Category 2 Typhoon Rammasun
hit the Philippines’ capital city of Manila
, where 12 million people live, near 6 pm EDT Tuesday night (22 UTC). The center of the typhoon passed within 40 miles of the city, and had top winds rated at 105 mph by the Joint Typhoon Warning Center (JTWC) at the time. This makes Rammasun one of the most powerful typhoons ever to directly affect Manila; according to NOAA's historical hurricane web page
, the strongest typhoon ever to make a direct hit on Manila was Typhoon Angela of 1995, which was a strong Cat 1 or weak Cat 2 when it passed over the city (sustained winds of 90 - 105 mph, according to JTWC's annual report). Fortunately, Rammasun’s eyewall collapsed as it approached Manila, and top winds at the Manila airport
reached only 20 mph. However, Rammasun is being blamed
for twelve deaths elsewhere in the Philippines. The typhoon came ashore in the Philippines in the Bicol Region of Luzon Island near 5 am EDT on Tuesday, as a Category 3 storm with sustained winds near 125 mph. Rammasun was the first typhoon to strike the Philippines since devastating Category 5 Super Typhoon Haiyan in November 2013, which left over 7,300 people dead or missing. Rammasun's eye passed just north of Samar Island where Haiyan initially made landfall, and brought sustained winds of 40 mph to Haiyan's ground zero, the city of Guiuan
. The high winds blew down many of the tents of the people whose homes were destroyed in Tacloban after Super Typhoon Haiyan, but Rammasun’s winds and flooding were not extreme there, and most of the people who evacuated to temporary shelters during the typhoon have now returned.Figure 1.
In this MODIS image from 02:40 UTC July 16, 2014, Category 1 Typhoon Rammasun is looking very disorganized after passing through the Philippine Islands. Image credit: NASA.Figure 2.
Tracks of all typhoons to pass within 75 miles of the Philippines’ capital city of Manila, according to NOAA's historical hurricane web page
. The strongest typhoon ever to make a direct hit on Manila was Typhoon Angela of 1995, which was a strong Cat 1 or weak Cat 2 when it passed over the city (sustained winds of 90 - 105 mph, according to JTWC's annual report).
Rammasun will have the opportunity to re-strengthen over the South China Sea before making a second landfall in China near Hainan Island on Friday. Given the typhoon’s current state of disorganization, it will take at least a day for it to take advantage of moderate wind shear of 10 - 20 knots and very warm water temperatures and regain Category 2 strength. I don’t think the storm has time to reach Category 3 strength, as the official JTWC forecast is calling for. Our two top track models, the GFS and European, predict a landfall in China between 03 - 9 UTC on Friday. Rammasun, which has a different name, "Glenda", in the Philippines, is the Siamese word for thunder god. ATLANTIC REMAINS QUIET - FOR NOW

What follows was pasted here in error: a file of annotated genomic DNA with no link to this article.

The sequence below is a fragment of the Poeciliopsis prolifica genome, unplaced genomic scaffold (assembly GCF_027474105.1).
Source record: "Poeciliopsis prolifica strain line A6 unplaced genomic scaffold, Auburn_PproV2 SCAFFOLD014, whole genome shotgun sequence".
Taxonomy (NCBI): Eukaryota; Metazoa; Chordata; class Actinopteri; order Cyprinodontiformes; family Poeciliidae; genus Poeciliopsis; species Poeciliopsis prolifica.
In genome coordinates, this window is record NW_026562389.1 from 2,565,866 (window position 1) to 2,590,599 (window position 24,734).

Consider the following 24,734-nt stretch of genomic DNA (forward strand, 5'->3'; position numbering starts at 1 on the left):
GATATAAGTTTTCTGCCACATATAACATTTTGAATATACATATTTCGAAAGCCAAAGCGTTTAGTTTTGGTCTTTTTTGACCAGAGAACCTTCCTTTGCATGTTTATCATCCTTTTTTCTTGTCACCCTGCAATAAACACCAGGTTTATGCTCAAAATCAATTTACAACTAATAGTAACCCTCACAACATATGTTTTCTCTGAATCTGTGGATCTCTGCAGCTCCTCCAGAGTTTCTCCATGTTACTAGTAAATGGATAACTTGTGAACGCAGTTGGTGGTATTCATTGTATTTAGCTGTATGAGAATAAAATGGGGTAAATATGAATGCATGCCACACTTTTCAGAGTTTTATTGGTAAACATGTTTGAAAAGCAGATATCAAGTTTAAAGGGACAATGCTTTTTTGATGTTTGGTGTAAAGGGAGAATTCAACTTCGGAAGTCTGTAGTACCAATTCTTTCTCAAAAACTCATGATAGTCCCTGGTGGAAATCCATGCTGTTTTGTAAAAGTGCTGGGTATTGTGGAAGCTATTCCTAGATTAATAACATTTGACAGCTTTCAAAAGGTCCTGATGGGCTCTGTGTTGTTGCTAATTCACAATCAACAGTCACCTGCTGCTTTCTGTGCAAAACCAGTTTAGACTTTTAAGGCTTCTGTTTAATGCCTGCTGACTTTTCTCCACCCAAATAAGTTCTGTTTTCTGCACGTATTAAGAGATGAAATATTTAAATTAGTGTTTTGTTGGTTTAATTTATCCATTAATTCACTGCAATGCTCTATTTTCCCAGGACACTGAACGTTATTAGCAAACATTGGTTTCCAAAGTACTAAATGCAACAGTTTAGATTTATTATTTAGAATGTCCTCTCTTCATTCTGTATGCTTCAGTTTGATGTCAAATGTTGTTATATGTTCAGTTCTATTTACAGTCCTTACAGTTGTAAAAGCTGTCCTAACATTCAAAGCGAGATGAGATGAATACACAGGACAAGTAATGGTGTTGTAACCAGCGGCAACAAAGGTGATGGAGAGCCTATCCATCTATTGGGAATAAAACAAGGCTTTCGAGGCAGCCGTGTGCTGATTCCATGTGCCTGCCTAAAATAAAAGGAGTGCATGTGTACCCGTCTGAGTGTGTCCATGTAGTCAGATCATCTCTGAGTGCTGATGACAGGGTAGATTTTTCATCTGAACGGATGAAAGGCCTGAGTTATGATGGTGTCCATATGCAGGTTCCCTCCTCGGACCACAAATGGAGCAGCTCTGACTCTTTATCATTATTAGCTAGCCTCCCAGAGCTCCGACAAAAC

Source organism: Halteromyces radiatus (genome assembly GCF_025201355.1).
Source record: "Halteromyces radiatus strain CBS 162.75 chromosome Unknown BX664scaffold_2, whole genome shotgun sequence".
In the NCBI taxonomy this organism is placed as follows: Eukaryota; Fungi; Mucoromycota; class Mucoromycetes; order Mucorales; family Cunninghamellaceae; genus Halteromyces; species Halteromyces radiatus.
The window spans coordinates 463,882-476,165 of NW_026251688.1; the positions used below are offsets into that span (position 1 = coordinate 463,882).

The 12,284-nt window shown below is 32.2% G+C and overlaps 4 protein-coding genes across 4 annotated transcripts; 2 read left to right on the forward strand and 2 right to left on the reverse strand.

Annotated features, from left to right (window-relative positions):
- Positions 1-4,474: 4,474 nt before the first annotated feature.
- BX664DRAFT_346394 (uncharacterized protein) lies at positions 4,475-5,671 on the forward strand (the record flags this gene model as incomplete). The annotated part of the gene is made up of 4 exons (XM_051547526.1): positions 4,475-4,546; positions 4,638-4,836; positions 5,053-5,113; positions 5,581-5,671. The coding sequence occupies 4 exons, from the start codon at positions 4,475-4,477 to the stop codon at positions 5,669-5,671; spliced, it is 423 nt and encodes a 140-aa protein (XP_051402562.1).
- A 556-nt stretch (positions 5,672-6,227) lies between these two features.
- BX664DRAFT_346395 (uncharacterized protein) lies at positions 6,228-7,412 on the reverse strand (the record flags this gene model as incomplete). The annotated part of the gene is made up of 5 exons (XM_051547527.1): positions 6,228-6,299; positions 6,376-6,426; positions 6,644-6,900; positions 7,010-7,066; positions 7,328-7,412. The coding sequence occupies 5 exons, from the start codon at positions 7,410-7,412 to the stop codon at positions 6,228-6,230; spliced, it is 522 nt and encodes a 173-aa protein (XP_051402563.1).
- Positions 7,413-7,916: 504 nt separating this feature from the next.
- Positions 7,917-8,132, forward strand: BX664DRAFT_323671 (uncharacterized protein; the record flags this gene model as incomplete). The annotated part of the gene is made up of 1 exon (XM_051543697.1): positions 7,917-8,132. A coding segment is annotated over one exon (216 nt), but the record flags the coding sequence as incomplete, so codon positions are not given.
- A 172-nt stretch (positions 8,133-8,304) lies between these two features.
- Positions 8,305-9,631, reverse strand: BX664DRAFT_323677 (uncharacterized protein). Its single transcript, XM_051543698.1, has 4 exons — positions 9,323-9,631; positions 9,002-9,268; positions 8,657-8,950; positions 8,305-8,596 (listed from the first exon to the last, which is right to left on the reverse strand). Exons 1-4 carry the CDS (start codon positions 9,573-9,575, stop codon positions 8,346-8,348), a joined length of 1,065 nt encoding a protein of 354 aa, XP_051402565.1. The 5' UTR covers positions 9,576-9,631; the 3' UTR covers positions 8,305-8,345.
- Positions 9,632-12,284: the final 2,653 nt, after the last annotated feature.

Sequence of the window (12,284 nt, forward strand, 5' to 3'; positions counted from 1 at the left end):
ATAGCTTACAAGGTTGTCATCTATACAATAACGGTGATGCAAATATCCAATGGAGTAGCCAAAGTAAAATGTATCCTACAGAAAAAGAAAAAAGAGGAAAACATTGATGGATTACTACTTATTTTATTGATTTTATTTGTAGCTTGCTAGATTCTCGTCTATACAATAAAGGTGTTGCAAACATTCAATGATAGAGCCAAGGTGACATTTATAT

The tropical Atlantic Basin remains rather quiet, as relatively dry air dominates the CARIB eastward to the west African Coast. One reasonably discernible Tropical Wave located from near 8N / 31W to 14N / 29W is west bound at about 20Kt. The 850mb Vorticity analysis shows some modest tendency for ‘spinning’ with isolated convection associated with this disturbance. However, the tropical wave appears to be inter-twined with the ITCZ which is likely enhancing what little convection there is.
All of the more reliable global models, along with some of the more experimental forecast tools that rely on the MJO (Madden-Julian Oscillation) and CCKW (Convectively Coupled Kelvin Waves) are not forecasting any tropical cyclone spin-ups during the next 10-14 days, and none is expected. (I’ll have bit more information on how CCKW may influence Tropical Cyclone formation and deepening this weekend.)
Fig. 3 There are only a couple easily discernible Tropical Waves – with only the one in the far eastern Atlantic of even minimal interest.
Fig. 4 There is a significant Vorticity Max associated with the wave in the far eastern Atlantic, but it is tracking due west at a very low latitude, and has almost no chance of enhancing the probability that this wave will develop as it tracks westward.
Fig. 5 For much of the summer, wind shear in the CARIB has been very high, but the shear has begun to ease a bit over the past day or two, and there are indications this shear will continue to fall off during the next 1-2 weeks.Welcome Steve Gregory back!
Today's post was written with the help of meteorologist Steve Gregory
, who recently retired as a weather expert for the commodities industry. Steve is also a hurricane expert, and made over 200 posts
as a wunderground blogger during the epic hurricane season of 2005. Steve will make several posts in my blog during the coming week, as I will be taking some vacation.
Jeff Masters and Steve Gregory